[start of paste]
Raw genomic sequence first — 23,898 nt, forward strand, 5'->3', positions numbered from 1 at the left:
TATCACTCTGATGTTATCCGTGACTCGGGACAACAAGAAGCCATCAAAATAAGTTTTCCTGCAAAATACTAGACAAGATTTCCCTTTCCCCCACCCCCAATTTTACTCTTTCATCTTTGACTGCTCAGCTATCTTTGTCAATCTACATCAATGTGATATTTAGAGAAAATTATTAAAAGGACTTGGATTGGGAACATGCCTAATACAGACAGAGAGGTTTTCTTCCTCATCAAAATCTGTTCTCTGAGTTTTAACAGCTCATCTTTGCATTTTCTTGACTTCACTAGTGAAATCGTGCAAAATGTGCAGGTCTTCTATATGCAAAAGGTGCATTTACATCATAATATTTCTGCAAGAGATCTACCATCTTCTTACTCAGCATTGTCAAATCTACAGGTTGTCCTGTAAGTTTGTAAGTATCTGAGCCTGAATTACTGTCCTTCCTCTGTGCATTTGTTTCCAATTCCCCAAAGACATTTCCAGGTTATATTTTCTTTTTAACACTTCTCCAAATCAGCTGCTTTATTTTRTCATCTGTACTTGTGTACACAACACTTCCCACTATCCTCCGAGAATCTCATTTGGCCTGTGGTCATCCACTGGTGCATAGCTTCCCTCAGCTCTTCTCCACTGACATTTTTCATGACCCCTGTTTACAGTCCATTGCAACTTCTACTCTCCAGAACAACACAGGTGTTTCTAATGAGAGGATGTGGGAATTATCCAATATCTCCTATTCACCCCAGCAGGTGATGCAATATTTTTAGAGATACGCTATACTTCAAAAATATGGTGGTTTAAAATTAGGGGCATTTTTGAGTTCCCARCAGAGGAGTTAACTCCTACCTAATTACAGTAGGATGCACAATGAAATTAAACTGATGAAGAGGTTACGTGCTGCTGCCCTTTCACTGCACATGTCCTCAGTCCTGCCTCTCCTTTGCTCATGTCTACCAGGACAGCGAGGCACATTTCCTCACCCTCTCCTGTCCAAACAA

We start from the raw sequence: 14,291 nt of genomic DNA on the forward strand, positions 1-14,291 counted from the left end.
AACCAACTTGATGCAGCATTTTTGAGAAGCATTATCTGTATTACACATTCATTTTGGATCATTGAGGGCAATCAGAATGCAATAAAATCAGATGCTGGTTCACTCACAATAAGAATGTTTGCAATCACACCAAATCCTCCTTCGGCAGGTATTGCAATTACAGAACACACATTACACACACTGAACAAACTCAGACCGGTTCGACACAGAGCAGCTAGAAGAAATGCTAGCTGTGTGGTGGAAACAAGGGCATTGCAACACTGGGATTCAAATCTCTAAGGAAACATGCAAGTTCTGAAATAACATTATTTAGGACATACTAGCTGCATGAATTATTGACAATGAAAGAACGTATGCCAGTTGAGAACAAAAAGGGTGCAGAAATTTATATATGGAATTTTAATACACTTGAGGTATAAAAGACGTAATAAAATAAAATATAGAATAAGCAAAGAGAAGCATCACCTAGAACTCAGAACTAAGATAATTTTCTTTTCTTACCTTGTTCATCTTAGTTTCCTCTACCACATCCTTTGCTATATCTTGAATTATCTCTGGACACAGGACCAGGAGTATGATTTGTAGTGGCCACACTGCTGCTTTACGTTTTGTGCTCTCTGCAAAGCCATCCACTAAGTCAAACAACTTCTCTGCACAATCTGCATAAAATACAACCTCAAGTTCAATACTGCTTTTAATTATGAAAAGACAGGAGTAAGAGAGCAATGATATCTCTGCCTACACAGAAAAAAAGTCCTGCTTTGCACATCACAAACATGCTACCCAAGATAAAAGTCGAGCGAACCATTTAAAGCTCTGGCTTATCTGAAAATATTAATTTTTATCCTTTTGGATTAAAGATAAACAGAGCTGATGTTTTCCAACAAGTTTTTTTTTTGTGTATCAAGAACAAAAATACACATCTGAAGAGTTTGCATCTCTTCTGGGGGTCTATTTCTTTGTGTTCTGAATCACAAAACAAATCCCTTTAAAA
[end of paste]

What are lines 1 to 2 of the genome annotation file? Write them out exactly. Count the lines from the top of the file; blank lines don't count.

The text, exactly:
Raw genomic sequence first — 23,898 nt, forward strand, 5'->3', positions numbered from 1 at the left:
TATCACTCTGATGTTATCCGTGACTCGGGACAACAAGAAGCCATCAAAATAAGTTTTCCTGCAAAATACTAGACAAGATTTCCCTTTCCCCCACCCCCAATTTTACTCTTTCATCTTTGACTGCTCAGCTATCTTTGTCAATCTACATCAATGTGATATTTAGAGAAAATTATTAAAAGGACTTGGATTGGGAACATGCCTAATACAGACAGAGAGGTTTTCTTCCTCATCAAAATCTGTTCTCTGAGTTTTAACAGCTCATCTTTGCATTTTCTTGACTTCACTAGTGAAATCGTGCAAAATGTGCAGGTCTTCTATATGCAAAAGGTGCATTTACATCATAATATTTCTGCAAGAGATCTACCATCTTCTTACTCAGCATTGTCAAATCTACAGGTTGTCCTGTAAGTTTGTAAGTATCTGAGCCTGAATTACTGTCCTTCCTCTGTGCATTTGTTTCCAATTCCCCAAAGACATTTCCAGGTTATATTTTCTTTTTAACACTTCTCCAAATCAGCTGCTTTATTTTRTCATCTGTACTTGTGTACACAACACTTCCCACTATCCTCCGAGAATCTCATTTGGCCTGTGGTCATCCACTGGTGCATAGCTTCCCTCAGCTCTTCTCCACTGACATTTTTCATGACCCCTGTTTACAGTCCATTGCAACTTCTACTCTCCAGAACAACACAGGTGTTTCTAATGAGAGGATGTGGGAATTATCCAATATCTCCTATTCACCCCAGCAGGTGATGCAATATTTTTAGAGATACGCTATACTTCAAAAATATGGTGGTTTAAAATTAGGGGCATTTTTGAGTTCCCARCAGAGGAGTTAACTCCTACCTAATTACAGTAGGATGCACAATGAAATTAAACTGATGAAGAGGTTACGTGCTGCTGCCCTTTCACTGCACATGTCCTCAGTCCTGCCTCTCCTTTGCTCATGTCTACCAGGACAGCGAGGCACATTTCCTCACCCTCTCCTGTCCAAACAA